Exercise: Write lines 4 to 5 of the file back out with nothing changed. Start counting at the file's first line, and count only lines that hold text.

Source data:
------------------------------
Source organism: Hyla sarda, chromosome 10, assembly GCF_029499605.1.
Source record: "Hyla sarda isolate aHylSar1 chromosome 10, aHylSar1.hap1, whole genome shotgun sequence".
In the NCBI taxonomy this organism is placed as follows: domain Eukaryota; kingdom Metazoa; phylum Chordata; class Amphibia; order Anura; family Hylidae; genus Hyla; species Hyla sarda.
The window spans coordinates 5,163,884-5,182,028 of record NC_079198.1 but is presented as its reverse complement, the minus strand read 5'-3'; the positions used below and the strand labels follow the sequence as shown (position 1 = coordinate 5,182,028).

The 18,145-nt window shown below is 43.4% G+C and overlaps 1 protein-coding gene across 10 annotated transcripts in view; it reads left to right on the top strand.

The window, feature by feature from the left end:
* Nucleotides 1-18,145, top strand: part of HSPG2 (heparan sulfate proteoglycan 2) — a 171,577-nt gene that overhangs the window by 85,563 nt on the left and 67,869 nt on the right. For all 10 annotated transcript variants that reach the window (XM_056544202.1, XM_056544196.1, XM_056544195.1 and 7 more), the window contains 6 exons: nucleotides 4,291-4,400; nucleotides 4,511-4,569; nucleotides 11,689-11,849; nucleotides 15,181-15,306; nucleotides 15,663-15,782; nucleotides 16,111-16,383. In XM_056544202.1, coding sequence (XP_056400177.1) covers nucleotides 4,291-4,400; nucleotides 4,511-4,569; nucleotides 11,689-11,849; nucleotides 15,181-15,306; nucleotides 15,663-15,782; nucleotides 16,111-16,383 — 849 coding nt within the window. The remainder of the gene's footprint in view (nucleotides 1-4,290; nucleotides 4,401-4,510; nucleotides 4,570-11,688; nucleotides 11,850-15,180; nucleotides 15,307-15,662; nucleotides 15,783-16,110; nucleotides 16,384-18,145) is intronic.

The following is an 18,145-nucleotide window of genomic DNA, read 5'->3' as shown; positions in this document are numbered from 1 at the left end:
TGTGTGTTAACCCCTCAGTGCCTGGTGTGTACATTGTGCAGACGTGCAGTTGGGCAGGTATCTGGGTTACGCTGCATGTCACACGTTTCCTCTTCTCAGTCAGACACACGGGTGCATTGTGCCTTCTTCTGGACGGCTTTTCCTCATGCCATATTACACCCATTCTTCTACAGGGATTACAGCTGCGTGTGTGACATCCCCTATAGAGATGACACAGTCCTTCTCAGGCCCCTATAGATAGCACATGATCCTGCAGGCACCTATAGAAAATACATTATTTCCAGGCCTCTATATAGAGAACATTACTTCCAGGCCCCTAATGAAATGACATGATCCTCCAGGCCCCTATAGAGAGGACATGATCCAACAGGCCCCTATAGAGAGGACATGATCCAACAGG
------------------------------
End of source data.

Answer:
The window spans coordinates 5,163,884-5,182,028 of record NC_079198.1 but is presented as its reverse complement, the minus strand read 5'-3'; the positions used below and the strand labels follow the sequence as shown (position 1 = coordinate 5,182,028).

The 18,145-nt window shown below is 43.4% G+C and overlaps 1 protein-coding gene across 10 annotated transcripts in view; it reads left to right on the top strand.